Update: There has been some pushback about this post, and I think a note is in order. My financial accounting source says that the main premise checks out, but that because I only looked at the S-1 document, I could have missed the impact of potentially extant private contracts between the banks in question and the company. This could lead to caveats, price controls, and the like. I got a bit over my shoes, and I apologize for that.
After strong demand, Twitter priced its IPO at $26 per share. Today Twitter went public, first trading at $45.10. The company is having a hell of an IPO day. But there is another group of folks who are giggling: Its underwriters.
Here’s Twitter’s S-1 document explaining how many of its shares its underwriters can purchase: “[The] underwriters have the option to purchase up to an additional 10,500,000 shares from Twitter at the initial public offering price less the underwriting discount.”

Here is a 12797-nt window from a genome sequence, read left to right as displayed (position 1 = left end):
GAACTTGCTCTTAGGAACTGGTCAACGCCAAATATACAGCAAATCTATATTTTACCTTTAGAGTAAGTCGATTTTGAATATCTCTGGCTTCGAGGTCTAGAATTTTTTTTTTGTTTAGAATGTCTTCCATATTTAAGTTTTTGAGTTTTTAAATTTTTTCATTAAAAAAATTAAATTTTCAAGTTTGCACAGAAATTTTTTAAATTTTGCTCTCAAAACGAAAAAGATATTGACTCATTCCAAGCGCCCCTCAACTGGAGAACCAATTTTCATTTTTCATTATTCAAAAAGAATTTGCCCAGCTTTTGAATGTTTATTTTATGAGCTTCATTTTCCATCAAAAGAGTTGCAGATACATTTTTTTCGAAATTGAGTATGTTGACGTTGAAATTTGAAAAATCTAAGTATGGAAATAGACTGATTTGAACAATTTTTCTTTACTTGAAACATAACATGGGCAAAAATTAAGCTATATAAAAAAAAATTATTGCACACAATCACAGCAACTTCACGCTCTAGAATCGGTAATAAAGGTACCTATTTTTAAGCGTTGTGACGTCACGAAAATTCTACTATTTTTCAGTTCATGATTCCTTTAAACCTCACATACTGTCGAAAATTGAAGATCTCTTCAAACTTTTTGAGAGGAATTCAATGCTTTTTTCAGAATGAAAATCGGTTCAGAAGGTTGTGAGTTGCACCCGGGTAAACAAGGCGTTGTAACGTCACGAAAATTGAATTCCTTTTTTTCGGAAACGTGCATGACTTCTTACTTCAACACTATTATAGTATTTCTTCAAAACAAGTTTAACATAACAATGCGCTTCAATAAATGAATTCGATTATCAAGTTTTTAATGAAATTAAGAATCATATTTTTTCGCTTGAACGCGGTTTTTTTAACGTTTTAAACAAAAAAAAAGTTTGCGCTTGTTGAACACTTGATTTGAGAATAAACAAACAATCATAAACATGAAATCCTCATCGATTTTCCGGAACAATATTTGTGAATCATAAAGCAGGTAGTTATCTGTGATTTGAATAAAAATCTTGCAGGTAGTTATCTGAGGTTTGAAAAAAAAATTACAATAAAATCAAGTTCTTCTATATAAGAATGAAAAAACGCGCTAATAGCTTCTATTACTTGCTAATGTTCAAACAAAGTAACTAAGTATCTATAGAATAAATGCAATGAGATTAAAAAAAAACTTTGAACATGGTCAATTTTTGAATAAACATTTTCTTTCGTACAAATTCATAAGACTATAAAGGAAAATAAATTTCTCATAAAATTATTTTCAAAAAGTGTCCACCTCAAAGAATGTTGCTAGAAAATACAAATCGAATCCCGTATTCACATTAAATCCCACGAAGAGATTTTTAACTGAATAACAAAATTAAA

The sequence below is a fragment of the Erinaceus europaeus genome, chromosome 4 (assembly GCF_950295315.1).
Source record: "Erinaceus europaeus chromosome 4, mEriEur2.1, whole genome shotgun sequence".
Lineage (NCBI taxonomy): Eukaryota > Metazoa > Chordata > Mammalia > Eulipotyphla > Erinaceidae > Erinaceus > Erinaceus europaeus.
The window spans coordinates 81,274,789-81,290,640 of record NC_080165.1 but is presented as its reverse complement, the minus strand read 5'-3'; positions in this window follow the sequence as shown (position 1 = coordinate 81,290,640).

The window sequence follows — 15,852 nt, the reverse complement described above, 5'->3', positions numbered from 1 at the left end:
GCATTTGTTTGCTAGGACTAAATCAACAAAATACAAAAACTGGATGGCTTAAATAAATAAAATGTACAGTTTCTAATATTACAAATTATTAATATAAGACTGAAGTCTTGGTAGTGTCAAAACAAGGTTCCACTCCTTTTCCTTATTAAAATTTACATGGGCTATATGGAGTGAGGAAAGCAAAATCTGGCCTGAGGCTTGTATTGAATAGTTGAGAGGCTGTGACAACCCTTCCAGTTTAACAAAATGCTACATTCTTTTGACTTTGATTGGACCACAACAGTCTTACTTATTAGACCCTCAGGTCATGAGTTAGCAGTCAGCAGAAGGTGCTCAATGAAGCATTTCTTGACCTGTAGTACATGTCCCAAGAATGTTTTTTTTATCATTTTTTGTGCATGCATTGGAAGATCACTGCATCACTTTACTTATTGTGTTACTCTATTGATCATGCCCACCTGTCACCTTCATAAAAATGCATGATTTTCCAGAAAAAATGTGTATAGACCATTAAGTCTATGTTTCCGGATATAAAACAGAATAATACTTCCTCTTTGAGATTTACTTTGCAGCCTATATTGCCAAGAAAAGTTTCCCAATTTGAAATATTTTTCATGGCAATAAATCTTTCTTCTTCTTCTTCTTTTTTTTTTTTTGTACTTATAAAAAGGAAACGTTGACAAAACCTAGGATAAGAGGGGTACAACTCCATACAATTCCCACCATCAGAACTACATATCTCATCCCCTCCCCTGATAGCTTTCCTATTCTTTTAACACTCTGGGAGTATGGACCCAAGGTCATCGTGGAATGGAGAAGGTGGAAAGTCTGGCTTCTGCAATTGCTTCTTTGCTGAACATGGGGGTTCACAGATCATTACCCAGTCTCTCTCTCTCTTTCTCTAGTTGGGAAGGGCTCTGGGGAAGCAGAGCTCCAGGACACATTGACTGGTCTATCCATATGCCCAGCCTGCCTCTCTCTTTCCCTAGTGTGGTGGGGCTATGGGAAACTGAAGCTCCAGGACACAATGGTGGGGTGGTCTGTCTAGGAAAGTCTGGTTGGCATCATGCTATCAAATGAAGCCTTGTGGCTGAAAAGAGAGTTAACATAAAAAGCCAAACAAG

So, the underwriting banks get to buy 10.5 million shares of Twitter stock at a discount to its IPO price. Even if they were only allowed to buy the 10.5 million shares at a flat price of $26, they would stand to reap a huge sum. Let’s do some math:
- At $26 per share, the 10.5 million shares would cost $273,000,000. At current market price of $45.89, those shares are worth $481,845,000. That’s a profit of more than $200 million. And since the underwriting banks get to buy there shares for less than $26 per share, the profit they are walking away with is worth even more.
This, of course, is mild pushback against the argument that Twitter’s bankers will be fired for “miss-pricing” its IPO. Really? They just wrote themselves a nine-figure check, in addition to their normal underwriting fees. Hardly a bad day for Goldman Sachs, Morgan Stanley, and Twitter’s other banks.
You can keep track of Twitter’s gyrating first day’s trading here.
Top Image Credit: Flickr